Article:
Japanese is a mixture of three written systems, Hiragana, Katakana, and Kanji. To summarize briefly, Hiragana is the phonetic system for Japanese words in which there are 48 characters; Katakana is the phonetic system for foreign words translated into Japanese in which there are another 48 characters. Kanji however is not phonetic and there are about 2,000 to 3,000 characters used in Japanese today.
The total number of kanji is anywhere from 50,000 to 100,000 characters. Kanji (漢字), meaning Chinese characters, have been around for about 4,500 years. They first came to Japan in about 57 AD and led to the creation of Hiragana and Katakana, before that time Japan had no written language.
Kanji are broken down into smaller components called radicals which when combined make more complex thoughts. For example, in ancient Chinese culture, the elder brother was the spokesperson for the family. This is possibly why the character for elder brother is mouth man.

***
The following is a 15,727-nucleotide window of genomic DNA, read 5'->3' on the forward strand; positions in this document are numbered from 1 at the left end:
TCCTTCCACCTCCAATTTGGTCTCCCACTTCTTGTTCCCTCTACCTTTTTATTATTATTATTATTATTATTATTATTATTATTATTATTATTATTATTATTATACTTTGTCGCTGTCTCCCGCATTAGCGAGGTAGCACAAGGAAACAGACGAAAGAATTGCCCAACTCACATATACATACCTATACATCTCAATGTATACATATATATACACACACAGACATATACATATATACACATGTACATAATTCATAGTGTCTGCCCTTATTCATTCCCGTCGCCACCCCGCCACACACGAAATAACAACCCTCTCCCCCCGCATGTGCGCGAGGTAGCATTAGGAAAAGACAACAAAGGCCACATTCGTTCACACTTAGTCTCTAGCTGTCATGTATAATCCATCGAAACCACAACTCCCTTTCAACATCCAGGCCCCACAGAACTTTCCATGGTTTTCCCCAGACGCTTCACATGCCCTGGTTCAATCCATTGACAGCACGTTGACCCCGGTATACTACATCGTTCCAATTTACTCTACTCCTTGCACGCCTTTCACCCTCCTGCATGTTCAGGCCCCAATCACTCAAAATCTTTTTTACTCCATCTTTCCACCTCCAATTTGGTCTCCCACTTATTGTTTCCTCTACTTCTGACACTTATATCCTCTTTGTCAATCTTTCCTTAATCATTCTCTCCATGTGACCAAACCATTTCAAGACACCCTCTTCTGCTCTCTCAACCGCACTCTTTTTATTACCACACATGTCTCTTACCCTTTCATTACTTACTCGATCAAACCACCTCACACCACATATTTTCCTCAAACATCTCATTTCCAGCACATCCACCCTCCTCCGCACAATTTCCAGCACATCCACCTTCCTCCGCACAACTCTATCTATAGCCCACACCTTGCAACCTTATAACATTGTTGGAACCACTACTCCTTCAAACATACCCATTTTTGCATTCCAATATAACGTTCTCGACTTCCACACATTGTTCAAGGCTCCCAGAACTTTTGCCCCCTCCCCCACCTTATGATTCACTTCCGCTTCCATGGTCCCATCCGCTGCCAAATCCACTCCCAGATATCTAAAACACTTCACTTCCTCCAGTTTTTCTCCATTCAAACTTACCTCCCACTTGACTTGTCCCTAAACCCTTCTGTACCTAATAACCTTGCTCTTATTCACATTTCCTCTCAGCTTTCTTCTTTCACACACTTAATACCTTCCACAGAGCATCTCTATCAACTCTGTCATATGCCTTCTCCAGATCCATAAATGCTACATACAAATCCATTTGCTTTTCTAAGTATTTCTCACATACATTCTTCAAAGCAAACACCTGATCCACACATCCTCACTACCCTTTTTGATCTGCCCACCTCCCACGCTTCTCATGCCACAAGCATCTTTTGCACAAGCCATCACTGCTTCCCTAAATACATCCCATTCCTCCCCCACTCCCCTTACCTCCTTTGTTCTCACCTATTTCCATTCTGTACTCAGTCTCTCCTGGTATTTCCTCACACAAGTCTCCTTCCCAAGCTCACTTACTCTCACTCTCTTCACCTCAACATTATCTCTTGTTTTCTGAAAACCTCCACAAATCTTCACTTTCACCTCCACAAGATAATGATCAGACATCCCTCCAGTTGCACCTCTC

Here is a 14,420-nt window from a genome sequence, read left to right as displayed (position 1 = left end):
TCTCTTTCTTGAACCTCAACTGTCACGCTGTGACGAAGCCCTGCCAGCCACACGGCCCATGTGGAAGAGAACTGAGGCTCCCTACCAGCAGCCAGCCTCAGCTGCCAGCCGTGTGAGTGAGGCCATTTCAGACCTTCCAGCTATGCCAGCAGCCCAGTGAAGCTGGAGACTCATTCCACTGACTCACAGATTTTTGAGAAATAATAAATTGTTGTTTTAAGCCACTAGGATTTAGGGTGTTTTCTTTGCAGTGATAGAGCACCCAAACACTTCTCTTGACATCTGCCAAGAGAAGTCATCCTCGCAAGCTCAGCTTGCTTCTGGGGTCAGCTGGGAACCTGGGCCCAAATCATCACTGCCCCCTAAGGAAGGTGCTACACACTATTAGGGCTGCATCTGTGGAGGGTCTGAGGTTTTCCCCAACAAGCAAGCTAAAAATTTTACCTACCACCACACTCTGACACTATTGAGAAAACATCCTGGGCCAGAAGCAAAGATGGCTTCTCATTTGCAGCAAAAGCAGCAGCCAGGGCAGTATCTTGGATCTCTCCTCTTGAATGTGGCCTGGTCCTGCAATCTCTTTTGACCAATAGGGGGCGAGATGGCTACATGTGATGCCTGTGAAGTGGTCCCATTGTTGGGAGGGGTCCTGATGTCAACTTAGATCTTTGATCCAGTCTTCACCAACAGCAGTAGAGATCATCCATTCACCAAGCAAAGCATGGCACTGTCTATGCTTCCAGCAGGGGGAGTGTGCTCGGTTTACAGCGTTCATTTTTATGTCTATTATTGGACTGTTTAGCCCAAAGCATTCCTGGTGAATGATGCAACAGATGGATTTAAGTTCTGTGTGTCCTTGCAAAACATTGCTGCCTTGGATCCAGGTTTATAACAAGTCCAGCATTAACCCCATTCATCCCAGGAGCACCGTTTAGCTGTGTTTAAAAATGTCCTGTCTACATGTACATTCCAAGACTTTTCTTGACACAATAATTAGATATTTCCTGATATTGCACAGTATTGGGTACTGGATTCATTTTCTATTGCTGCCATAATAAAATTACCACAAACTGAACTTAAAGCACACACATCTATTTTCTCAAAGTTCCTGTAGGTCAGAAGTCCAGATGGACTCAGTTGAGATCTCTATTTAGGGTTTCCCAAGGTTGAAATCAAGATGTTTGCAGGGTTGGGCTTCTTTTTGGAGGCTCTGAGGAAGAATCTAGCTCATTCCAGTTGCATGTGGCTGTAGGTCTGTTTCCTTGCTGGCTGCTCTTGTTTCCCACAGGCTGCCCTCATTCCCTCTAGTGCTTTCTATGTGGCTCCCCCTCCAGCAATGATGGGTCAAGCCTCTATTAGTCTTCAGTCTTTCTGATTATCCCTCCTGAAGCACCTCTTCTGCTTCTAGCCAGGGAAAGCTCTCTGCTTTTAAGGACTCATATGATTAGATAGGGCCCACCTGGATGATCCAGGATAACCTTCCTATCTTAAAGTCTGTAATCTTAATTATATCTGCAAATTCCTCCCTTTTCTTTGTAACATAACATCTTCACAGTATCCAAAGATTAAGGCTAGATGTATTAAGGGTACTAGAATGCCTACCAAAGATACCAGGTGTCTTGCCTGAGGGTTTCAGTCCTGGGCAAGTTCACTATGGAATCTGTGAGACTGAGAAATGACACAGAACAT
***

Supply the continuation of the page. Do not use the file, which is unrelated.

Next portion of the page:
Something else interesting to note is China’s roots in Confucianism and Buddhism. As it turns out Confucianism only grew in popularity around 600 BC; Buddhism was first introduced to China at about 65 BC. But kanji have existed long before either of these beliefs became prevalent. China was first a monotheistic culture with a belief in one creator God, Shang Di, known as the creator of the universe.
This post is part one of a six part series will examine kanji characters that actually tell the story of the first eleven chapters of the book of Genesis in the bible. I hope that you enjoy it.